Expiring caches is hard. What if you could just ignore antiquated data? Enter key-based cache expiration.
- The cache is append-only. What this means is that we never change the values stored in the cache, but instead create new key/value pairs.
- The key is calculated based on the object being cached. When the object changes, the key changes. The old key/value pair is irrelevant.
- Will you run out of memory? Ideal key/value stores for this technique automatically evict older entries when memory is needed.
- You can nest objects, and that ties their keys (and therefore, their values) together.Caching a post and its comments, then when a new comment is the post’s cache gets invalidated (or rather creates a different key, making the old data irrelevant).
In other performance tutorials we’ve used Redis. But Redis does not auto-expire keys. When its memory fills up new writes will start failing.
Instead let’s use memcache.
The Sample Project
Get the Blogger project from GitHub and run setup procedures:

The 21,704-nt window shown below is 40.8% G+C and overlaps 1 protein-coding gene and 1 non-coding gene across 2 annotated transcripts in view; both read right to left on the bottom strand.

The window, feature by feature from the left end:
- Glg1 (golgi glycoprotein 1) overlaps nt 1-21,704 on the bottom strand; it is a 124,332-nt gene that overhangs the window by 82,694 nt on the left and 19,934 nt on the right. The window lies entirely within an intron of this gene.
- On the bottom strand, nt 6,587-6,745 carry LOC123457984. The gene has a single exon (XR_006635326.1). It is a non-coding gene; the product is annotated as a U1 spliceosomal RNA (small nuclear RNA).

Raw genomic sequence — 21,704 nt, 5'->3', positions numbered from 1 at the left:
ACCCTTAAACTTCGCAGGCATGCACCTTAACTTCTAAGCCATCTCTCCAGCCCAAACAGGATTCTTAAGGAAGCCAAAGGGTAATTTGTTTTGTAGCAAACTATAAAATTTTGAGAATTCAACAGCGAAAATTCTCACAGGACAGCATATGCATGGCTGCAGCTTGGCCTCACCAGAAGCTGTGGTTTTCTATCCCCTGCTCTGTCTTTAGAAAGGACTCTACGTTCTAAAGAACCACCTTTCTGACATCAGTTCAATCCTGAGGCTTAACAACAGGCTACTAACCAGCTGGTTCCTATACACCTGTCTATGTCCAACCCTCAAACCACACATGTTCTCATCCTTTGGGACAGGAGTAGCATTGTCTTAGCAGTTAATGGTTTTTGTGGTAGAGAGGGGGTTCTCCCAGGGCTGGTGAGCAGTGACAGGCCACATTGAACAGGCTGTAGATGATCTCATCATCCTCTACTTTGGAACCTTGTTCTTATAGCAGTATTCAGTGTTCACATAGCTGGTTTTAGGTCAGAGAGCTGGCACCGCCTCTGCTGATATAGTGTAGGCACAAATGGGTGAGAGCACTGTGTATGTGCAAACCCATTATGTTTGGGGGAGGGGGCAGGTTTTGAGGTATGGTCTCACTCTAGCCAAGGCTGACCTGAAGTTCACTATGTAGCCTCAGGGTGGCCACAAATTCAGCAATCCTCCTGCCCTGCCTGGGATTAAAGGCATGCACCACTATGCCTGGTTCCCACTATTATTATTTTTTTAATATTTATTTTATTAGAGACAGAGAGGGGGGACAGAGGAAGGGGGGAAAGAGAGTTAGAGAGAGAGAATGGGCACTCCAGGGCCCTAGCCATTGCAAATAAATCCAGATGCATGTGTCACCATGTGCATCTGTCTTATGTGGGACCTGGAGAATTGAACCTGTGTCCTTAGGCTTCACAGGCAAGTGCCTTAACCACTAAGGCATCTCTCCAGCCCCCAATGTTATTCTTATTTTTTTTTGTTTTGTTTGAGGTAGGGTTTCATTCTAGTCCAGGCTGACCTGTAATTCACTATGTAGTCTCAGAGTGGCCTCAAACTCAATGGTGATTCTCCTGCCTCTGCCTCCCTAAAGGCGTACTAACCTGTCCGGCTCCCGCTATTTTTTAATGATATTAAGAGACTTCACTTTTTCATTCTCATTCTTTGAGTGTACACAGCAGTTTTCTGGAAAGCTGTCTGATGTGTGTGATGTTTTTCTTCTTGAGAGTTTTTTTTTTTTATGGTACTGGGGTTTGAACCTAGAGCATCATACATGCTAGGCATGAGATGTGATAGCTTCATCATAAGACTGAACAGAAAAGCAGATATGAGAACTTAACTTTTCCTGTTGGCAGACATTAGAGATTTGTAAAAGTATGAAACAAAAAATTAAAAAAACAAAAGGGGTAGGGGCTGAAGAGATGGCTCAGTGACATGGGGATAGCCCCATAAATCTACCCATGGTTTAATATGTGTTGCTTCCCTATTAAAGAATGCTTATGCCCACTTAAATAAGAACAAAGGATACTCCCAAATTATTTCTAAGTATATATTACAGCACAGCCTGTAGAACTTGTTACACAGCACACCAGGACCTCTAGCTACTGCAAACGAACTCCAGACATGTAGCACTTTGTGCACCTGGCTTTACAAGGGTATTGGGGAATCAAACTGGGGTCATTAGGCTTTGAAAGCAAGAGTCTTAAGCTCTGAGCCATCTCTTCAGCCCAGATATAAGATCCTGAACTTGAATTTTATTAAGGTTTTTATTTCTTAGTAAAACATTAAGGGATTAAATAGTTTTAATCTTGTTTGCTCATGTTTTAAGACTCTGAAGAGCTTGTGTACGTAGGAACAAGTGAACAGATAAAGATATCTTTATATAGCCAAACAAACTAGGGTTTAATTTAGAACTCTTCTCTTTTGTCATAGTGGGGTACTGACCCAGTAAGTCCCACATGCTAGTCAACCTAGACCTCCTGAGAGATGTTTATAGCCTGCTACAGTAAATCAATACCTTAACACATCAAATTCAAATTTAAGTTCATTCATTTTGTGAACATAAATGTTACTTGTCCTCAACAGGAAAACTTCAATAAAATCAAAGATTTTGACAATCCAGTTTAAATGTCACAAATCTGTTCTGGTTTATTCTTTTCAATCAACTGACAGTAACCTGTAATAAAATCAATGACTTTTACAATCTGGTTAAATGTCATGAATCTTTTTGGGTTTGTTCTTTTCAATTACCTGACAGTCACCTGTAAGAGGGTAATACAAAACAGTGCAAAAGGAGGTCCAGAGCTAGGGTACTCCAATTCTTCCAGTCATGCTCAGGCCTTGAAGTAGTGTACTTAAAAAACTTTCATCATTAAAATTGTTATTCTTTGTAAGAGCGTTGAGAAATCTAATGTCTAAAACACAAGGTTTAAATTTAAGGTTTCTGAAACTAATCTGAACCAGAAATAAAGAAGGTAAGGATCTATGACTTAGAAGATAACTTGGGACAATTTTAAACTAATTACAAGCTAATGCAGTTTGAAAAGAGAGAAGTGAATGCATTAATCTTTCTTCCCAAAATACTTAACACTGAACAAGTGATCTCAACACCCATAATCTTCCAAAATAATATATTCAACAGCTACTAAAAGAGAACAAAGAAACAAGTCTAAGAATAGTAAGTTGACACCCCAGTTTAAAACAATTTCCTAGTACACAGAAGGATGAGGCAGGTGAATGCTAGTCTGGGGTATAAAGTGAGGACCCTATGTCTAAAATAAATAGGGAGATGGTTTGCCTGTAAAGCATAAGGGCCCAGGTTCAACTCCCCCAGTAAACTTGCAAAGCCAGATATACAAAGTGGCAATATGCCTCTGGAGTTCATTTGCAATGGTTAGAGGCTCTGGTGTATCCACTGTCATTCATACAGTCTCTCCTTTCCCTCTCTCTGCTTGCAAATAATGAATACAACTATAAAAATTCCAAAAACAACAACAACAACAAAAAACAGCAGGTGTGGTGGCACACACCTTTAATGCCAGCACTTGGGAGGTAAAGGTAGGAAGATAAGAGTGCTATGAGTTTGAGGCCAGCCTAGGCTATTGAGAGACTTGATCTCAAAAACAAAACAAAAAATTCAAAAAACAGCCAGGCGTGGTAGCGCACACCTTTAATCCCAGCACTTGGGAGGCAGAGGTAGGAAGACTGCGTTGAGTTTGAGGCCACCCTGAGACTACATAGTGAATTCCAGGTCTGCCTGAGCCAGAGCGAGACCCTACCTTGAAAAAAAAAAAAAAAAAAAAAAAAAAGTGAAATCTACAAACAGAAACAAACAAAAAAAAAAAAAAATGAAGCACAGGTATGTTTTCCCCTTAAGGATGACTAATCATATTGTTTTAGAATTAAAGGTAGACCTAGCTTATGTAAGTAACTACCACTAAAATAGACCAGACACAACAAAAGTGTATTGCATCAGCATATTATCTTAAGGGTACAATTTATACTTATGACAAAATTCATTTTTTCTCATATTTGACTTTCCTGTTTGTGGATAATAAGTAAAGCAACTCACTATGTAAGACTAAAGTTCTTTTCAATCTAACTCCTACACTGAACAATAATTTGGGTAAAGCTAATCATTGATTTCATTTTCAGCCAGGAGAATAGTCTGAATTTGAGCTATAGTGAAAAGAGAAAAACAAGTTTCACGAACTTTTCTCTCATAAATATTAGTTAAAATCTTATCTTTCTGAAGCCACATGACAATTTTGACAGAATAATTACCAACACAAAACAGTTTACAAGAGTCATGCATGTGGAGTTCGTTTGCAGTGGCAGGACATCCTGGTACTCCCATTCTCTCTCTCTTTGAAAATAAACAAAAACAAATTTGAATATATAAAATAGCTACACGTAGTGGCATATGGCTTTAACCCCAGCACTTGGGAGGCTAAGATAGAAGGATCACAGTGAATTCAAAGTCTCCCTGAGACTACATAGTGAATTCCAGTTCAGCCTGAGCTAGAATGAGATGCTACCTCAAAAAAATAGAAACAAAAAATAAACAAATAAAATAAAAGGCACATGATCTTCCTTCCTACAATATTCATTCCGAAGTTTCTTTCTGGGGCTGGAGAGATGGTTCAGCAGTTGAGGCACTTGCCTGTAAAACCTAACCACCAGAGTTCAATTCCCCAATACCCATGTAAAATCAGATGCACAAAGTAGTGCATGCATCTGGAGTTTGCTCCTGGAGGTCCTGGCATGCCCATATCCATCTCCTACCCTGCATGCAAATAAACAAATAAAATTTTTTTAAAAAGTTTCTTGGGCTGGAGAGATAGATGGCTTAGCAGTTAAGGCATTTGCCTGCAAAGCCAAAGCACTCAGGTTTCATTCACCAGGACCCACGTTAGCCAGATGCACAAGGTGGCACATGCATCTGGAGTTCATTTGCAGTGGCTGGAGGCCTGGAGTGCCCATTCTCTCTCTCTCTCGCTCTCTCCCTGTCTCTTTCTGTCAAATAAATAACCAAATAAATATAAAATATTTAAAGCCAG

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All existing tests should pass. Optionally, run the tests continuously while developing by running
We need a lot of sample data. Open up
db/seeds.rb and increase the number of objects generated:
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Then, re-build the database and start the server:
If you’re on OS X with Homebrew it’s easy:
After installation, you’ll want to start Memcache:
Dalli is the preferred Ruby client for interacting with Memcached. Add it to your application’s
Configuring Rails to Use Dalli
Presuming that you’re experimenting in development, open
config/environments/development.rb and add this line:
Make sure that if you already had
cache_store configured from another tutorial that this line replaces it.
Verifying It All
With those change in place, fire up a Rails console and try it out:
Want some proof from memcached itself? There isn’t a great console/interface built in. But you can use telnet to verify that the key is there:
Note that the
> above don’t actually appear, they’re just used here to point out the commands entered.
Getting Started with Cache Digests
We’ll use the
cache_digests library to generate cache keys based on input data.
Checking Out All Articles
Let’s try it with the ‘all articles’ page first. Start up your
server and hit
http://localhost:3000/articles in your browser.
Brutal! We have to load a thousand articles, a hundred tags, and count all the comments… mega slow.
How Cache Digest Works